Environmental Endocrine Disruptors and Human Sperm Chromosomal Abnormalities

Each year more than two million couples in the US who want to have children are infertile, and over two million conceptions are lost before the twentieth week of gestation. About 40% of cases of human infertility are due to male factors. Errors in chromosome segregation during meiosis result in structural aberrations and imbalances in chromosome number known as aneuploidy. There is emerging evidence that environmental chemicals can adversely affect spermatogenesis and the occurrence of chromosomal aberrations, possibly through mechanisms of endocrine hormone modulation.

This study is investigating novel relationships between sperm aneuploidy and common environmental exposures, specifically polychlorinated biphenyls (PCBs), DDT, organophosphates (OPs), and pyrethroids (PYRs). We have archived semen, serum, and urine samples from men who have attended a large hospital-based fertility clinic for fertility evaluation. Exposures to PCBs, DDT, OPs and PYRs have been well characterized in this population, and prior work from our group has found associations between organochlorines and inferior semen quality and contemporary use pesticides and DNA damage. The question remains as to whether these exposures impact sperm aneuploidy. We have validated an automated system that makes quantifying sperm aneuploidy in large sample sizes feasible so that the full complement of archived samples can be studied and novel relationships between sperm aneuploidy and common environmental exposures can be quantified.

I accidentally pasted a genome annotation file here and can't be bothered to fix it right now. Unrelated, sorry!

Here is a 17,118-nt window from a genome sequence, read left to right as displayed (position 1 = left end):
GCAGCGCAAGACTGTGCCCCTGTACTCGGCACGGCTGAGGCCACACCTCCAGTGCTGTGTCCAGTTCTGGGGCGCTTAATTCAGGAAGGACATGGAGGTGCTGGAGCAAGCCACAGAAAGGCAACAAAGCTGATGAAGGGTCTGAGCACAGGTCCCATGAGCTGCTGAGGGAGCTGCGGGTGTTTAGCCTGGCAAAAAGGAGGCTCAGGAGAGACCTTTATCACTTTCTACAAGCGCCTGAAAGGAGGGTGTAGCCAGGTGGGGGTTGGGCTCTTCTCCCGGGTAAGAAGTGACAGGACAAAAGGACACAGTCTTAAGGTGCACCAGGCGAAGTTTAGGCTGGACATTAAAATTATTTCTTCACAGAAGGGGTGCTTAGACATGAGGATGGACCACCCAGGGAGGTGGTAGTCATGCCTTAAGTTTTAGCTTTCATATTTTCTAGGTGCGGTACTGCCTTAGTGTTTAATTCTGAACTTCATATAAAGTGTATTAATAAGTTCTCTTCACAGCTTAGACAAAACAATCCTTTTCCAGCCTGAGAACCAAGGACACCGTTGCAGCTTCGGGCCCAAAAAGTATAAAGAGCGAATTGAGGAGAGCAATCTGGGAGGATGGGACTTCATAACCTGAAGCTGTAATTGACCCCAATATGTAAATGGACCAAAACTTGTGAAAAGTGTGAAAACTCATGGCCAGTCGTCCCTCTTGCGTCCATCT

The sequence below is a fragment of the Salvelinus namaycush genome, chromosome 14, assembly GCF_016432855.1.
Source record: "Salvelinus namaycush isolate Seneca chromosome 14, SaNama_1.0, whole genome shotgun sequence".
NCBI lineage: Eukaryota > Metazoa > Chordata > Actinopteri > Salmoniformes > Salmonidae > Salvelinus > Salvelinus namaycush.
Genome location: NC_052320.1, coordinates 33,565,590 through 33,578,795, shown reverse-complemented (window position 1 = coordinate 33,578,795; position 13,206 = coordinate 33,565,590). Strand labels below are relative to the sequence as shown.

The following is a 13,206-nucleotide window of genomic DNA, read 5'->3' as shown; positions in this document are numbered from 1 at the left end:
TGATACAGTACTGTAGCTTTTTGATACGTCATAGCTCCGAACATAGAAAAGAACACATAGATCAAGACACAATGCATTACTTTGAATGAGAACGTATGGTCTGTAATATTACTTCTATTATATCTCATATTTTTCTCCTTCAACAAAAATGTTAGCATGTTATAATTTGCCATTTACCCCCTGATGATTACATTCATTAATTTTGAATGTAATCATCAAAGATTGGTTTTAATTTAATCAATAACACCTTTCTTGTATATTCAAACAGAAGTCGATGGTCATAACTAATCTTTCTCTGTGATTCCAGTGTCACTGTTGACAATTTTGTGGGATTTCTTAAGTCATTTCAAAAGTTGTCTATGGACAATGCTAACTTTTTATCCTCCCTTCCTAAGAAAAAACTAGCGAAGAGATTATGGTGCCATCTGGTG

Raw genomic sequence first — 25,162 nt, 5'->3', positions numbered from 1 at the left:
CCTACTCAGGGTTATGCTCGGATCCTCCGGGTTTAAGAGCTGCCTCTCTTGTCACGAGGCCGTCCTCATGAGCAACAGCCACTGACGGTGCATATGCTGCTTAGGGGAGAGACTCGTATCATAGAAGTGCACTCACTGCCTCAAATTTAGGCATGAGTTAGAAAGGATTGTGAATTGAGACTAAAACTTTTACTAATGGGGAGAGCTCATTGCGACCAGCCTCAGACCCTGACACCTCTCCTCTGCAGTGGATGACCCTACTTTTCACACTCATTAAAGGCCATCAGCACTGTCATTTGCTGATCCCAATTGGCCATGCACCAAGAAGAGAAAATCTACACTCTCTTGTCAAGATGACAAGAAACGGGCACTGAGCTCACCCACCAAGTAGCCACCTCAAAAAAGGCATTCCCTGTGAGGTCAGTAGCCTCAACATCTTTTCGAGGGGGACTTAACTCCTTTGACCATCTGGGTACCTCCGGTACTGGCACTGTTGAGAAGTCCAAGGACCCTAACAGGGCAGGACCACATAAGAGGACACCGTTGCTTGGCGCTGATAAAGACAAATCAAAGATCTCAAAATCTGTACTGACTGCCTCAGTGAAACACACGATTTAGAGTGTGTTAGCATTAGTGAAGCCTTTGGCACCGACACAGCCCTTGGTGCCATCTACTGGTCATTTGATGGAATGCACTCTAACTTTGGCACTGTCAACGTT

Publications resulting from this research include the following: